The Senate passed a bill Thursday cracking down on organized retail theft in Florida.
The bill (HB 1511) stiffens penalties against thieves who steal multiple items from multiple stores in a short period of time. The Senate passed the bill unanimously after a brief debate. Bradenton Republican Sen. Jim Boyd and Newberry Republican Rep. Chuck Clemons sponsored the proposal.
Under the measure, theft of 10 or more items from at least two different locations is deemed a third-degree felony if committed within 30 days. The theft of 20 or more items, meanwhile, would be a second-degree felony.
Businesses would need to tabulate their losses within those 30 days. The items must total more than $750.
“Men and women who put their life savings into stores and building their businesses are really loved and they’re being robbed because the thieves know they can’t be prosecuted,” Boyd said. “All we’re saying in this bill is that is not going to be tolerated in Florida.”
Organized retail theft is a national problem. In December, Florida garnered national news when more than $1 million in goods were stolen from a small business in Palm Beach.
“The criminal syndicates that perpetrate organized retail theft are often the same networks engaging in the drug trade, human trafficking, and other forms of illegal trade, like illicit tobacco and counterfeit products. They follow the money and are quick to seize any opportunity to make a profit — including leveraging the explosion of e-commerce to sell stolen goods on social media and online marketplaces,” argued Matt Albence, United to Safeguard America from Illegal Trade (USA-IT) spokesman and former acting director of U.S. Immigration and Customs Enforcement (ICE).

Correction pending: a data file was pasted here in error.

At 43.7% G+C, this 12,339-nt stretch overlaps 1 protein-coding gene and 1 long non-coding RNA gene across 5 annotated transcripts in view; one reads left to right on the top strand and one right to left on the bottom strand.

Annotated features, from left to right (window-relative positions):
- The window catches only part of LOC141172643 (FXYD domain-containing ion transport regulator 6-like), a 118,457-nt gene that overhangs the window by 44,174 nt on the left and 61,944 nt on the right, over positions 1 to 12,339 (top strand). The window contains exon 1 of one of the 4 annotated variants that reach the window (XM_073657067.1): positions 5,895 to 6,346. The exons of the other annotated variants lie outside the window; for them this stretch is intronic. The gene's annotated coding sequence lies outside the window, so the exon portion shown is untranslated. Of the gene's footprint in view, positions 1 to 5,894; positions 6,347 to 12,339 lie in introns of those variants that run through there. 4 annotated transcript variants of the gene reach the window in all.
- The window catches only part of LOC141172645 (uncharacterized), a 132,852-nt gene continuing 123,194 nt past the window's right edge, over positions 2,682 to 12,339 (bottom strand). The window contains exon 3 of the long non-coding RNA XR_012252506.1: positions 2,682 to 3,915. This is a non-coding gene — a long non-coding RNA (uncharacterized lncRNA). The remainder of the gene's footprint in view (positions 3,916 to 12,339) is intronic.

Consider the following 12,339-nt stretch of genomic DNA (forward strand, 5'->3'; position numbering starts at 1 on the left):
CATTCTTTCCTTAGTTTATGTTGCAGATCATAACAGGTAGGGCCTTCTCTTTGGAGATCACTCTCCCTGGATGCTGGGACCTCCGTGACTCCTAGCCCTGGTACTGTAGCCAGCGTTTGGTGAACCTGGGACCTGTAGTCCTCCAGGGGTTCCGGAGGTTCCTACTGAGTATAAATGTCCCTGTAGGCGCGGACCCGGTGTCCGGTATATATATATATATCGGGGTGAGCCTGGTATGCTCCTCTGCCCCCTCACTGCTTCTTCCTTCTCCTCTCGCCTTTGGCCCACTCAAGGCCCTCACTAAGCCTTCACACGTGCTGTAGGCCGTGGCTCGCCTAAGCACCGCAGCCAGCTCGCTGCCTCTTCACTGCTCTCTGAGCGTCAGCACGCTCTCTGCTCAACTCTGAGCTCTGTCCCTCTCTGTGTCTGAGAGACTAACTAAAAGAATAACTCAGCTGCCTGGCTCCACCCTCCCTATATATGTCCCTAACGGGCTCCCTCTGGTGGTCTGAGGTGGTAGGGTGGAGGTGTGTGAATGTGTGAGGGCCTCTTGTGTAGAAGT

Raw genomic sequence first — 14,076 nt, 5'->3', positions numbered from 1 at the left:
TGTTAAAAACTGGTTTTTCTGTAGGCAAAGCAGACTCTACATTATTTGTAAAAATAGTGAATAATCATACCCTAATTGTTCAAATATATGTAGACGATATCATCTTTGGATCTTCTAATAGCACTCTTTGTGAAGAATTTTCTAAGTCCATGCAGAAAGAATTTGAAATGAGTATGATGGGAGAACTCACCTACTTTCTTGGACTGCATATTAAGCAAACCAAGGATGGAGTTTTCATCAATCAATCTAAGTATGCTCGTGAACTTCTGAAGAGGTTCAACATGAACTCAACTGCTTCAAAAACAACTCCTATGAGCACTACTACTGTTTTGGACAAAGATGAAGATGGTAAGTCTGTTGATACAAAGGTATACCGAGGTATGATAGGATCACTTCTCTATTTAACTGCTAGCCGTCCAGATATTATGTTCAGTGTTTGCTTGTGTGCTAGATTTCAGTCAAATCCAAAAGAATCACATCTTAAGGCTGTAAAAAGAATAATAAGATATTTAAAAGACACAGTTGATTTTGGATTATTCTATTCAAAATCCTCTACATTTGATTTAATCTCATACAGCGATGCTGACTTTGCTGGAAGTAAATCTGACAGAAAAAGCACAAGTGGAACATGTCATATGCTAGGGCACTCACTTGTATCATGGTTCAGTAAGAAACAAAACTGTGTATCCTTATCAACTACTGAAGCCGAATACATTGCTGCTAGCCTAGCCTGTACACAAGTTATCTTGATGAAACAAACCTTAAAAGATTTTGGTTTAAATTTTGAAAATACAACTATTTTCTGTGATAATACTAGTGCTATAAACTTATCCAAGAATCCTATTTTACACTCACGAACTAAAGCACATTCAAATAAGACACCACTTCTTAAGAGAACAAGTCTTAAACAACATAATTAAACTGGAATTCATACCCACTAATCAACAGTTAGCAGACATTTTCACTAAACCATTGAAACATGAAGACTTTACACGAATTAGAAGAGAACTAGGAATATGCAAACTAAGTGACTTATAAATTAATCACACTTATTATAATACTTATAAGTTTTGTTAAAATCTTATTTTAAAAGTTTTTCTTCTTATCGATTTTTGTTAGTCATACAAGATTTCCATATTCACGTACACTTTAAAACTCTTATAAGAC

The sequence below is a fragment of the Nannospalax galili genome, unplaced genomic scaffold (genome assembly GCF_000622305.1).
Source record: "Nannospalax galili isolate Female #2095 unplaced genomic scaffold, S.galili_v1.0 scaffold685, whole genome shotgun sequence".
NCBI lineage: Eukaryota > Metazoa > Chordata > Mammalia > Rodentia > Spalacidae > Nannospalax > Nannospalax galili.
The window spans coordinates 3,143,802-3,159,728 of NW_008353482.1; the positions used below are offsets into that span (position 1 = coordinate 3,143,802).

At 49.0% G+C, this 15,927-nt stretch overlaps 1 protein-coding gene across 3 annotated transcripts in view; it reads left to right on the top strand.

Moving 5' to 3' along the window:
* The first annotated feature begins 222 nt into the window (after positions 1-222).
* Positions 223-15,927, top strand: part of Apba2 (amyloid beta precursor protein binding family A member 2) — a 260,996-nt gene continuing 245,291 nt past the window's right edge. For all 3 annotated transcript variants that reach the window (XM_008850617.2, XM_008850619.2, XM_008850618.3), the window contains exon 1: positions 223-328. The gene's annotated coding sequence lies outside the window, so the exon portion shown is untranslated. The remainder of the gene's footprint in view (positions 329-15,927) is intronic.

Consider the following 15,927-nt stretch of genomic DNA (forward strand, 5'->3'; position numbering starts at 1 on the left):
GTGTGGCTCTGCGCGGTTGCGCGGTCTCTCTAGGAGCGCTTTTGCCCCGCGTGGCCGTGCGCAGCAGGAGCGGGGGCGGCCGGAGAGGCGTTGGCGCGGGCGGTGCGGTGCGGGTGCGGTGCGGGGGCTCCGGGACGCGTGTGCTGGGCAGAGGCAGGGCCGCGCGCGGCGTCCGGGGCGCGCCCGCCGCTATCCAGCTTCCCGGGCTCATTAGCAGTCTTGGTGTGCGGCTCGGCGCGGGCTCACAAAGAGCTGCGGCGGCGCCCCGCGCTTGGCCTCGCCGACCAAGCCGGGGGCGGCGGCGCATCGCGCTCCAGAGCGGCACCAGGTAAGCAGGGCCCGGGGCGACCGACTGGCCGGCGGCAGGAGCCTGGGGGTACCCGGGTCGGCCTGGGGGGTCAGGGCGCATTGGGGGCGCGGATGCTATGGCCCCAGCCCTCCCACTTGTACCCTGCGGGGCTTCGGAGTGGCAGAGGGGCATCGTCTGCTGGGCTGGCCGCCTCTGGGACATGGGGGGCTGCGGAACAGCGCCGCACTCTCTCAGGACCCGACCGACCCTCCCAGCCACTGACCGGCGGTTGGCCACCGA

“Policymakers must also be agile and adapt their tactics, working alongside law enforcement and the private sector, to combat this threat. Failing to do so will allow these criminal networks to flourish, with the negative consequences being felt far beyond any individual victim or store front.”
The issue, though, is more than a few isolated incidents. A study shows 69% of retailers have seen increased organized crime within the last year.
“The increasingly risky environment has repercussions that extend well beyond a company’s bottom line into actual threats against employees and customers,” the National Retail Federation warned in the study.
Lawmakers, including St. Petersburg Republican Sen. Jeff Brandes, probed about the measure’s details before signing on. Attorney General Ashley Moody’s office is also supporting the bill.
“Thank you, Sen. Jim Boyd and the Florida Senate, for passing this important legislation that will help us better prosecute organized retail theft in our state — building a stronger (and) safer Florida,” Moody tweeted after the passage.
The bill now awaits House consideration. If approved, the increased penalties would take effect in October.